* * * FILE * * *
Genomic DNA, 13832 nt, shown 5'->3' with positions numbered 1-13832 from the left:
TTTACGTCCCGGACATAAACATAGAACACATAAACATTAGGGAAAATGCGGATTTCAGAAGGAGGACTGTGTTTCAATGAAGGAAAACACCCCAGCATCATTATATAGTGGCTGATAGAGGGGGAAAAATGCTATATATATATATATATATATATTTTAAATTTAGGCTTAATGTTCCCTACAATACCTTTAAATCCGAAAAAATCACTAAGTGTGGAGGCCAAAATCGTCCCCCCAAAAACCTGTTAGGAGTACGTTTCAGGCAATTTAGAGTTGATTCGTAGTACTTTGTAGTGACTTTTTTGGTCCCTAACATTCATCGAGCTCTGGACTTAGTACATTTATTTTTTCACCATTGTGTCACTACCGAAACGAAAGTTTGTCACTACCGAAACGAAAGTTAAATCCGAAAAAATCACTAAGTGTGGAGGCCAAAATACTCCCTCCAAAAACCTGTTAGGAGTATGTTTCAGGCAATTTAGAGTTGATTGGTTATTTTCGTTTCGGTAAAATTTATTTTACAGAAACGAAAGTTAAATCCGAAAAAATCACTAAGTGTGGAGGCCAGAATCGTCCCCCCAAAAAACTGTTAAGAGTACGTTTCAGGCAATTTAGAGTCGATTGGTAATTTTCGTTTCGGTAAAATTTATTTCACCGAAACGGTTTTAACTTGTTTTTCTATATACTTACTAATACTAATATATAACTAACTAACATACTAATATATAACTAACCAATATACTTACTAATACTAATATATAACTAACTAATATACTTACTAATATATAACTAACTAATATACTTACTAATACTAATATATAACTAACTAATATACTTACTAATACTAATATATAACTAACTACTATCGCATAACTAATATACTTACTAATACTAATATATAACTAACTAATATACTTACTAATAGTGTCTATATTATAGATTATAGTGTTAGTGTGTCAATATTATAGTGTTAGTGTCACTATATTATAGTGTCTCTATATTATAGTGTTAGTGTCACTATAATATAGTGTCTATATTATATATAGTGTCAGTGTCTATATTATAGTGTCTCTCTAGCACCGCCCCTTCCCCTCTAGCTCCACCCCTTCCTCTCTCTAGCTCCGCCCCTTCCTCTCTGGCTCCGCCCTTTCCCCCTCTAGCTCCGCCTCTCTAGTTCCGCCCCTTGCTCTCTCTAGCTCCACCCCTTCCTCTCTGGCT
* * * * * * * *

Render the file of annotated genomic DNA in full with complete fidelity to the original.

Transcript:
Genomic DNA, 13832 nt, shown 5'->3' with positions numbered 1-13832 from the left:
TTTACGTCCCGGACATAAACATAGAACACATAAACATTAGGGAAAATGCGGATTTCAGAAGGAGGACTGTGTTTCAATGAAGGAAAACACCCCAGCATCATTATATAGTGGCTGATAGAGGGGGAAAAATGCTATATATATATATATATATATATTTTAAATTTAGGCTTAATGTTCCCTACAATACCTTTAAATCCGAAAAAATCACTAAGTGTGGAGGCCAAAATCGTCCCCCCAAAAACCTGTTAGGAGTACGTTTCAGGCAATTTAGAGTTGATTCGTAGTACTTTGTAGTGACTTTTTTGGTCCCTAACATTCATCGAGCTCTGGACTTAGTACATTTATTTTTTCACCATTGTGTCACTACCGAAACGAAAGTTTGTCACTACCGAAACGAAAGTTAAATCCGAAAAAATCACTAAGTGTGGAGGCCAAAATACTCCCTCCAAAAACCTGTTAGGAGTATGTTTCAGGCAATTTAGAGTTGATTGGTTATTTTCGTTTCGGTAAAATTTATTTTACAGAAACGAAAGTTAAATCCGAAAAAATCACTAAGTGTGGAGGCCAGAATCGTCCCCCCAAAAAACTGTTAAGAGTACGTTTCAGGCAATTTAGAGTCGATTGGTAATTTTCGTTTCGGTAAAATTTATTTCACCGAAACGGTTTTAACTTGTTTTTCTATATACTTACTAATACTAATATATAACTAACTAACATACTAATATATAACTAACCAATATACTTACTAATACTAATATATAACTAACTAATATACTTACTAATATATAACTAACTAATATACTTACTAATACTAATATATAACTAACTAATATACTTACTAATACTAATATATAACTAACTACTATCGCATAACTAATATACTTACTAATACTAATATATAACTAACTAATATACTTACTAATAGTGTCTATATTATAGATTATAGTGTTAGTGTGTCAATATTATAGTGTTAGTGTCACTATATTATAGTGTCTCTATATTATAGTGTTAGTGTCACTATAATATAGTGTCTATATTATATATAGTGTCAGTGTCTATATTATAGTGTCTCTCTAGCACCGCCCCTTCCCCTCTAGCTCCACCCCTTCCTCTCTCTAGCTCCGCCCCTTCCTCTCTGGCTCCGCCCTTTCCCCCTCTAGCTCCGCCTCTCTAGTTCCGCCCCTTGCTCTCTCTAGCTCCACCCCTTCCTCTCTGGCT